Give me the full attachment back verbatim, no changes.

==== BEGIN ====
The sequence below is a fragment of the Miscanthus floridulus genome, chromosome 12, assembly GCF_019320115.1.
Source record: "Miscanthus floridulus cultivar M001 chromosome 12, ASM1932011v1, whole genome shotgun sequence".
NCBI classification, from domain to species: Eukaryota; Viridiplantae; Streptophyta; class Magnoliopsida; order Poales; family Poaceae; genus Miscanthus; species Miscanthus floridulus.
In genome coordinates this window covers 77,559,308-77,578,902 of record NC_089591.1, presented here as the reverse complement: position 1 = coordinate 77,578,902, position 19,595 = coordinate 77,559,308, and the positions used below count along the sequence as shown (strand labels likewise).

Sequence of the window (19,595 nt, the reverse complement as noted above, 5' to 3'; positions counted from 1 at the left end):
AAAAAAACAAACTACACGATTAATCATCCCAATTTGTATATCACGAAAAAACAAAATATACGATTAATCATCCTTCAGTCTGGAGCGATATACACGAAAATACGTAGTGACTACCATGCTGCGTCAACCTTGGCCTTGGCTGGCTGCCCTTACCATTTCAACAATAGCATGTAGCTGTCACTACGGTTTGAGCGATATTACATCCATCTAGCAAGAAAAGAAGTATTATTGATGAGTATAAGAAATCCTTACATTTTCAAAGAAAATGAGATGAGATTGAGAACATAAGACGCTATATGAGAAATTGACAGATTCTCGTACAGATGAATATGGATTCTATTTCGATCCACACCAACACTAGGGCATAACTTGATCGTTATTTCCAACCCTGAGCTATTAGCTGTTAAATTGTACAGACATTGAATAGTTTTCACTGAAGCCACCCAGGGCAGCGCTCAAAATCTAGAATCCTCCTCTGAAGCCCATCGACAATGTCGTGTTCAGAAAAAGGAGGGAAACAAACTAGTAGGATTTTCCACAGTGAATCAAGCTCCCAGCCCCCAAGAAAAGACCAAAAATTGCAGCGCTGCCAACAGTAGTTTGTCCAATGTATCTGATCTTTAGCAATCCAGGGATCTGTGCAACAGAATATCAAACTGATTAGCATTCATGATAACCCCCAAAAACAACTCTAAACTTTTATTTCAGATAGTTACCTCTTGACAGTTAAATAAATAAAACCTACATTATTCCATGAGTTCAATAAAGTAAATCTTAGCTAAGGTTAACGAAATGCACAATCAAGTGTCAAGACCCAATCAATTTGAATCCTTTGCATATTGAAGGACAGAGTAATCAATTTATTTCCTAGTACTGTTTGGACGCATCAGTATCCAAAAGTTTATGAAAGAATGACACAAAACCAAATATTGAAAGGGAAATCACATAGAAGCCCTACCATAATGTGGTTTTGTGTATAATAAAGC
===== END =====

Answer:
The sequence below is a fragment of the Miscanthus floridulus genome, chromosome 12, assembly GCF_019320115.1.
Source record: "Miscanthus floridulus cultivar M001 chromosome 12, ASM1932011v1, whole genome shotgun sequence".
NCBI classification, from domain to species: Eukaryota; Viridiplantae; Streptophyta; class Magnoliopsida; order Poales; family Poaceae; genus Miscanthus; species Miscanthus floridulus.
In genome coordinates this window covers 77,559,308-77,578,902 of record NC_089591.1, presented here as the reverse complement: position 1 = coordinate 77,578,902, position 19,595 = coordinate 77,559,308, and the positions used below count along the sequence as shown (strand labels likewise).

Sequence of the window (19,595 nt, the reverse complement as noted above, 5' to 3'; positions counted from 1 at the left end):
AAAAAAACAAACTACACGATTAATCATCCCAATTTGTATATCACGAAAAAACAAAATATACGATTAATCATCCTTCAGTCTGGAGCGATATACACGAAAATACGTAGTGACTACCATGCTGCGTCAACCTTGGCCTTGGCTGGCTGCCCTTACCATTTCAACAATAGCATGTAGCTGTCACTACGGTTTGAGCGATATTACATCCATCTAGCAAGAAAAGAAGTATTATTGATGAGTATAAGAAATCCTTACATTTTCAAAGAAAATGAGATGAGATTGAGAACATAAGACGCTATATGAGAAATTGACAGATTCTCGTACAGATGAATATGGATTCTATTTCGATCCACACCAACACTAGGGCATAACTTGATCGTTATTTCCAACCCTGAGCTATTAGCTGTTAAATTGTACAGACATTGAATAGTTTTCACTGAAGCCACCCAGGGCAGCGCTCAAAATCTAGAATCCTCCTCTGAAGCCCATCGACAATGTCGTGTTCAGAAAAAGGAGGGAAACAAACTAGTAGGATTTTCCACAGTGAATCAAGCTCCCAGCCCCCAAGAAAAGACCAAAAATTGCAGCGCTGCCAACAGTAGTTTGTCCAATGTATCTGATCTTTAGCAATCCAGGGATCTGTGCAACAGAATATCAAACTGATTAGCATTCATGATAACCCCCAAAAACAACTCTAAACTTTTATTTCAGATAGTTACCTCTTGACAGTTAAATAAATAAAACCTACATTATTCCATGAGTTCAATAAAGTAAATCTTAGCTAAGGTTAACGAAATGCACAATCAAGTGTCAAGACCCAATCAATTTGAATCCTTTGCATATTGAAGGACAGAGTAATCAATTTATTTCCTAGTACTGTTTGGACGCATCAGTATCCAAAAGTTTATGAAAGAATGACACAAAACCAAATATTGAAAGGGAAATCACATAGAAGCCCTACCATAATGTGGTTTTGTGTATAATAAAGC